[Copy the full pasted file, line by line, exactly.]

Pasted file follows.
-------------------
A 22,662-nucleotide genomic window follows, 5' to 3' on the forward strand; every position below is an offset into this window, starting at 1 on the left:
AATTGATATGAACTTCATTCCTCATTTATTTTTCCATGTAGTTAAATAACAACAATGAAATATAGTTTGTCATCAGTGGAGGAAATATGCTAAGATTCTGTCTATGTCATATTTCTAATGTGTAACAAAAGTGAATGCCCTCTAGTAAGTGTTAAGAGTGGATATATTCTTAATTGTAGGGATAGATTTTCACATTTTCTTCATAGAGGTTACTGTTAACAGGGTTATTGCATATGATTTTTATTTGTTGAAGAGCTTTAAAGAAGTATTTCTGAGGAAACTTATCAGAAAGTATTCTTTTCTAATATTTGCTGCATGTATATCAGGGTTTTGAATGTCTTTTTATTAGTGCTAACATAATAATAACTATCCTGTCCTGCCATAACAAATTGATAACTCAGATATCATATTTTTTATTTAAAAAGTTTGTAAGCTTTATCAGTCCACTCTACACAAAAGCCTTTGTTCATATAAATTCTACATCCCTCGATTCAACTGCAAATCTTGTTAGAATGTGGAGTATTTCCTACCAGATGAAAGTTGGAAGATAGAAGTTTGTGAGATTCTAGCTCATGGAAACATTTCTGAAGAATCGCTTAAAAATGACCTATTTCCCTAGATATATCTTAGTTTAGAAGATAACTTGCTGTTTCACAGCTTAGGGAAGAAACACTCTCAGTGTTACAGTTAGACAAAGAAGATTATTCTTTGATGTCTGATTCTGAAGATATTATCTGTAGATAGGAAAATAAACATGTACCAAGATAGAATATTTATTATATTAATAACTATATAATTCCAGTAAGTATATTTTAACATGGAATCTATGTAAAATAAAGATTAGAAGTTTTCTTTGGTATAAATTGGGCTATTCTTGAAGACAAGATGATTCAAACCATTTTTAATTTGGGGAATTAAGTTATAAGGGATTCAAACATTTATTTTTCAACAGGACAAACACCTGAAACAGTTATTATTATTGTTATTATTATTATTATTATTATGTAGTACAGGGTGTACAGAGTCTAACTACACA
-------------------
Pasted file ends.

A 22,662-nucleotide genomic window follows, 5' to 3' on the forward strand; every position below is an offset into this window, starting at 1 on the left:
AATTGATATGAACTTCATTCCTCATTTATTTTTCCATGTAGTTAAATAACAACAATGAAATATAGTTTGTCATCAGTGGAGGAAATATGCTAAGATTCTGTCTATGTCATATTTCTAATGTGTAACAAAAGTGAATGCCCTCTAGTAAGTGTTAAGAGTGGATATATTCTTAATTGTAGGGATAGATTTTCACATTTTCTTCATAGAGGTTACTGTTAACAGGGTTATTGCATATGATTTTTATTTGTTGAAGAGCTTTAAAGAAGTATTTCTGAGGAAACTTATCAGAAAGTATTCTTTTCTAATATTTGCTGCATGTATATCAGGGTTTTGAATGTCTTTTTATTAGTGCTAACATAATAATAACTATCCTGTCCTGCCATAACAAATTGATAACTCAGATATCATATTTTTTATTTAAAAAGTTTGTAAGCTTTATCAGTCCACTCTACACAAAAGCCTTTGTTCATATAAATTCTACATCCCTCGATTCAACTGCAAATCTTGTTAGAATGTGGAGTATTTCCTACCAGATGAAAGTTGGAAGATAGAAGTTTGTGAGATTCTAGCTCATGGAAACATTTCTGAAGAATCGCTTAAAAATGACCTATTTCCCTAGATATATCTTAGTTTAGAAGATAACTTGCTGTTTCACAGCTTAGGGAAGAAACACTCTCAGTGTTACAGTTAGACAAAGAAGATTATTCTTTGATGTCTGATTCTGAAGATATTATCTGTAGATAGGAAAATAAACATGTACCAAGATAGAATATTTATTATATTAATAACTATATAATTCCAGTAAGTATATTTTAACATGGAATCTATGTAAAATAAAGATTAGAAGTTTTCTTTGGTATAAATTGGGCTATTCTTGAAGACAAGATGATTCAAACCATTTTTAATTTGGGGAATTAAGTTATAAGGGATTCAAACATTTATTTTTCAACAGGACAAACACCTGAAACAGTTATTATTATTGTTATTATTATTATTATTATTATGTAGTACAGGGTGTACAGAGTCTAACTACACA